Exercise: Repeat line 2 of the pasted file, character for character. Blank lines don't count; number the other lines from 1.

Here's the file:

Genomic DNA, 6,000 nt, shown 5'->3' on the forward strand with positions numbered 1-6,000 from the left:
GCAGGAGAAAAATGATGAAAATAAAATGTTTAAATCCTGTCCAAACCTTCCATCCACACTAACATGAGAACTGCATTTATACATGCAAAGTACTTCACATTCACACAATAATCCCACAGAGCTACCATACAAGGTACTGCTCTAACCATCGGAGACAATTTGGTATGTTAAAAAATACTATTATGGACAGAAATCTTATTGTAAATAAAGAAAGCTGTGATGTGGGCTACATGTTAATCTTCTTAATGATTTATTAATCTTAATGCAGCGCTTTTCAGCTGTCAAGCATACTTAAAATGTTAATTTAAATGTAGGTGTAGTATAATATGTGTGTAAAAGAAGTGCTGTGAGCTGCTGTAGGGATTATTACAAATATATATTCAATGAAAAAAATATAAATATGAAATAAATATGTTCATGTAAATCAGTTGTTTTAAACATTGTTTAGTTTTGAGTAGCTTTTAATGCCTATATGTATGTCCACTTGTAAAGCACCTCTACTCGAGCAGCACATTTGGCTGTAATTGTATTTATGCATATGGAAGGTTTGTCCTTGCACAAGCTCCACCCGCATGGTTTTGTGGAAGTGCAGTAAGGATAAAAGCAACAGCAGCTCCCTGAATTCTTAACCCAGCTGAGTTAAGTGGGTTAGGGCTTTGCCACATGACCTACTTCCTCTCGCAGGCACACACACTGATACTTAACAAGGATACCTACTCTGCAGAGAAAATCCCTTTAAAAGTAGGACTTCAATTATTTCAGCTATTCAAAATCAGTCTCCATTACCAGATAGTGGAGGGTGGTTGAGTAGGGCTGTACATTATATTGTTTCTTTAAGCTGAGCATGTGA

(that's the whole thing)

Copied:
GCAGGAGAAAAATGATGAAAATAAAATGTTTAAATCCTGTCCAAACCTTCCATCCACACTAACATGAGAACTGCATTTATACATGCAAAGTACTTCACATTCACACAATAATCCCACAGAGCTACCATACAAGGTACTGCTCTAACCATCGGAGACAATTTGGTATGTTAAAAAATACTATTATGGACAGAAATCTTATTGTAAATAAAGAAAGCTGTGATGTGGGCTACATGTTAATCTTCTTAATGATTTATTAATCTTAATGCAGCGCTTTTCAGCTGTCAAGCATACTTAAAATGTTAATTTAAATGTAGGTGTAGTATAATATGTGTGTAAAAGAAGTGCTGTGAGCTGCTGTAGGGATTATTACAAATATATATTCAATGAAAAAAATATAAATATGAAATAAATATGTTCATGTAAATCAGTTGTTTTAAACATTGTTTAGTTTTGAGTAGCTTTTAATGCCTATATGTATGTCCACTTGTAAAGCACCTCTACTCGAGCAGCACATTTGGCTGTAATTGTATTTATGCATATGGAAGGTTTGTCCTTGCACAAGCTCCACCCGCATGGTTTTGTGGAAGTGCAGTAAGGATAAAAGCAACAGCAGCTCCCTGAATTCTTAACCCAGCTGAGTTAAGTGGGTTAGGGCTTTGCCACATGACCTACTTCCTCTCGCAGGCACACACACTGATACTTAACAAGGATACCTACTCTGCAGAGAAAATCCCTTTAAAAGTAGGACTTCAATTATTTCAGCTATTCAAAATCAGTCTCCATTACCAGATAGTGGAGGGTGGTTGAGTAGGGCTGTACATTATATTGTTTCTTTAAGCTGAGCATGTGA